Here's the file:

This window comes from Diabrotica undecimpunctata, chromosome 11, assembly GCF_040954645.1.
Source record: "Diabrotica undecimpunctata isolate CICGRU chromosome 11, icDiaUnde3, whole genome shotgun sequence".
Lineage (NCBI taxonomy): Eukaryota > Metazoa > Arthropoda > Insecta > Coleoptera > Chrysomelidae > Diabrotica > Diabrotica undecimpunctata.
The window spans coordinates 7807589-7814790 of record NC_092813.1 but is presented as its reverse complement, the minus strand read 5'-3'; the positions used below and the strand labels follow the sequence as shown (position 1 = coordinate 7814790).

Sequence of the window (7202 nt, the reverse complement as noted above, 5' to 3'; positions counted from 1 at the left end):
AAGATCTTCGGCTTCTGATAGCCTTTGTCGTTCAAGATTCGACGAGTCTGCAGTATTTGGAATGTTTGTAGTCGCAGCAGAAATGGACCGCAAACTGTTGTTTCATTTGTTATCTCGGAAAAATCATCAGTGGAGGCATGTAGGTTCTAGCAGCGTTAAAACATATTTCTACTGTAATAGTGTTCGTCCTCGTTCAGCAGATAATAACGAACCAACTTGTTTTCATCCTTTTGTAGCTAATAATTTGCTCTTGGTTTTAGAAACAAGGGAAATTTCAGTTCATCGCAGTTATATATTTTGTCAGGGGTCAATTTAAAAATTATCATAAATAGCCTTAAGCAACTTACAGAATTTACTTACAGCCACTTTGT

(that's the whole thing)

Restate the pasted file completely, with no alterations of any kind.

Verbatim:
This window comes from Diabrotica undecimpunctata, chromosome 11, assembly GCF_040954645.1.
Source record: "Diabrotica undecimpunctata isolate CICGRU chromosome 11, icDiaUnde3, whole genome shotgun sequence".
Lineage (NCBI taxonomy): Eukaryota > Metazoa > Arthropoda > Insecta > Coleoptera > Chrysomelidae > Diabrotica > Diabrotica undecimpunctata.
The window spans coordinates 7807589-7814790 of record NC_092813.1 but is presented as its reverse complement, the minus strand read 5'-3'; the positions used below and the strand labels follow the sequence as shown (position 1 = coordinate 7814790).

Sequence of the window (7202 nt, the reverse complement as noted above, 5' to 3'; positions counted from 1 at the left end):
AAGATCTTCGGCTTCTGATAGCCTTTGTCGTTCAAGATTCGACGAGTCTGCAGTATTTGGAATGTTTGTAGTCGCAGCAGAAATGGACCGCAAACTGTTGTTTCATTTGTTATCTCGGAAAAATCATCAGTGGAGGCATGTAGGTTCTAGCAGCGTTAAAACATATTTCTACTGTAATAGTGTTCGTCCTCGTTCAGCAGATAATAACGAACCAACTTGTTTTCATCCTTTTGTAGCTAATAATTTGCTCTTGGTTTTAGAAACAAGGGAAATTTCAGTTCATCGCAGTTATATATTTTGTCAGGGGTCAATTTAAAAATTATCATAAATAGCCTTAAGCAACTTACAGAATTTACTTACAGCCACTTTGT